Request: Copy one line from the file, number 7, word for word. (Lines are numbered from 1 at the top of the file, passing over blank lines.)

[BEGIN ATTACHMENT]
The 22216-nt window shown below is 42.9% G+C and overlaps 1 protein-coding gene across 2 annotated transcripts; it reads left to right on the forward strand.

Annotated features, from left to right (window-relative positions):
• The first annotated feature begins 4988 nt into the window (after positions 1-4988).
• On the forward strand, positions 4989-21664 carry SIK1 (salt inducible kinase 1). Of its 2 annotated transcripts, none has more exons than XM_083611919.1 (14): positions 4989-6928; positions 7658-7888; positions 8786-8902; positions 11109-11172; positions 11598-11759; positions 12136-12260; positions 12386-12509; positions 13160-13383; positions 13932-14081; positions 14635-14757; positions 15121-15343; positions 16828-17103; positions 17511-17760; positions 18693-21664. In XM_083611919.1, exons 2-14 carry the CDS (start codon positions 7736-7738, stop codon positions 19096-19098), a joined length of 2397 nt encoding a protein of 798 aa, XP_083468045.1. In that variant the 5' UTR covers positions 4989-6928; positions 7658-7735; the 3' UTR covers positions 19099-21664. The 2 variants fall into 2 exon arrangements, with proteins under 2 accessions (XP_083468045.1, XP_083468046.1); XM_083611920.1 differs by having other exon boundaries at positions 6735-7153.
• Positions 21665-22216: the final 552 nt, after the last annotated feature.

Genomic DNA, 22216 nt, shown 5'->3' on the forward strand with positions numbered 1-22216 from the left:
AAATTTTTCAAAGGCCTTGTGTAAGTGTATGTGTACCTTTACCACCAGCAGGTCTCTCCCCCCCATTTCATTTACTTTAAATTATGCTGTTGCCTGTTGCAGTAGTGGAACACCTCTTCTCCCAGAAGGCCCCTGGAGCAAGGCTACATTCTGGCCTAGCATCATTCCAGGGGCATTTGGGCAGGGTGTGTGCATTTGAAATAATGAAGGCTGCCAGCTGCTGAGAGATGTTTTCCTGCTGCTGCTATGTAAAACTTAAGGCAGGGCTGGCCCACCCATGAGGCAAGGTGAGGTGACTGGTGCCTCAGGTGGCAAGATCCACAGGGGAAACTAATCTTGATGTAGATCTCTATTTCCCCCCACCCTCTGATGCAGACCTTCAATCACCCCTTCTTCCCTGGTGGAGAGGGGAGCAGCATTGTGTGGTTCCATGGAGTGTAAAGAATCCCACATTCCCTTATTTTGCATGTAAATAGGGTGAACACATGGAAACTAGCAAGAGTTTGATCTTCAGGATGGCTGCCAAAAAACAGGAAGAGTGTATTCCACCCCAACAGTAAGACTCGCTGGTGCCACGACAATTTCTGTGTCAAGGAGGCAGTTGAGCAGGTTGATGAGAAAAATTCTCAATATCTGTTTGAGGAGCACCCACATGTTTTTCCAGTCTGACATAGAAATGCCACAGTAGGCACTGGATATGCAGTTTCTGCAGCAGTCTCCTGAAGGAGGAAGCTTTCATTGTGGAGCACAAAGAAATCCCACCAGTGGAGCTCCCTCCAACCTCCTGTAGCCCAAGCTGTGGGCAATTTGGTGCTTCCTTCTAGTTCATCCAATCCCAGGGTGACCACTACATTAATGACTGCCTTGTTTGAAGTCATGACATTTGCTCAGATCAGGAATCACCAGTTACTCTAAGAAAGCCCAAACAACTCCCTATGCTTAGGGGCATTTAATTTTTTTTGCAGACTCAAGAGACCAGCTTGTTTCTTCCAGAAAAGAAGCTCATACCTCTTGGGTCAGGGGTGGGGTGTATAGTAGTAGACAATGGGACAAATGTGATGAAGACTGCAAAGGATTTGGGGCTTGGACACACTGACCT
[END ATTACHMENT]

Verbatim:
AAATTTTTCAAAGGCCTTGTGTAAGTGTATGTGTACCTTTACCACCAGCAGGTCTCTCCCCCCCATTTCATTTACTTTAAATTATGCTGTTGCCTGTTGCAGTAGTGGAACACCTCTTCTCCCAGAAGGCCCCTGGAGCAAGGCTACATTCTGGCCTAGCATCATTCCAGGGGCATTTGGGCAGGGTGTGTGCATTTGAAATAATGAAGGCTGCCAGCTGCTGAGAGATGTTTTCCTGCTGCTGCTATGTAAAACTTAAGGCAGGGCTGGCCCACCCATGAGGCAAGGTGAGGTGACTGGTGCCTCAGGTGGCAAGATCCACAGGGGAAACTAATCTTGATGTAGATCTCTATTTCCCCCCACCCTCTGATGCAGACCTTCAATCACCCCTTCTTCCCTGGTGGAGAGGGGAGCAGCATTGTGTGGTTCCATGGAGTGTAAAGAATCCCACATTCCCTTATTTTGCATGTAAATAGGGTGAACACATGGAAACTAGCAAGAGTTTGATCTTCAGGATGGCTGCCAAAAAACAGGAAGAGTGTATTCCACCCCAACAGTAAGACTCGCTGGTGCCACGACAATTTCTGTGTCAAGGAGGCAGTTGAGCAGGTTGATGAGAAAAATTCTCAATATCTGTTTGAGGAGCACCCACATGTTTTTCCAGTCTGACATAGAAATGCCACAGTAGGCACTGGATATGCAGTTTCTGCAGCAGTCTCCTGAAGGAGGAAGCTTTCATTGTGGAGCACAAAGAAATCCCACCAGTGGAGCTCCCTCCAACCTCCTGTAGCCCAAGCTGTGGGCAATTTGGTGCTTCCTTCTAGTTCATCCAATCCCAGGGTGACCACTACATTAATGACTGCCTTGTTTGAAGTCATGACATTTGCTCAGATCAGGAATCACCAGTTACTCTAAGAAAGCCCAAACAACTCCCTATGCTTAGGGGCATTTAATTTTTTTTGCAGACTCAAGAGACCAGCTTGTTTCTTCCAGAAAAGAAGCTCATACCTCTTGGGTCAGGGGTGGGGTGTATAGTAGTAGACAATGGGACAAATGTGATGAAGACTGCAAAGGATTTGGGGCTTGGACACACTGACCT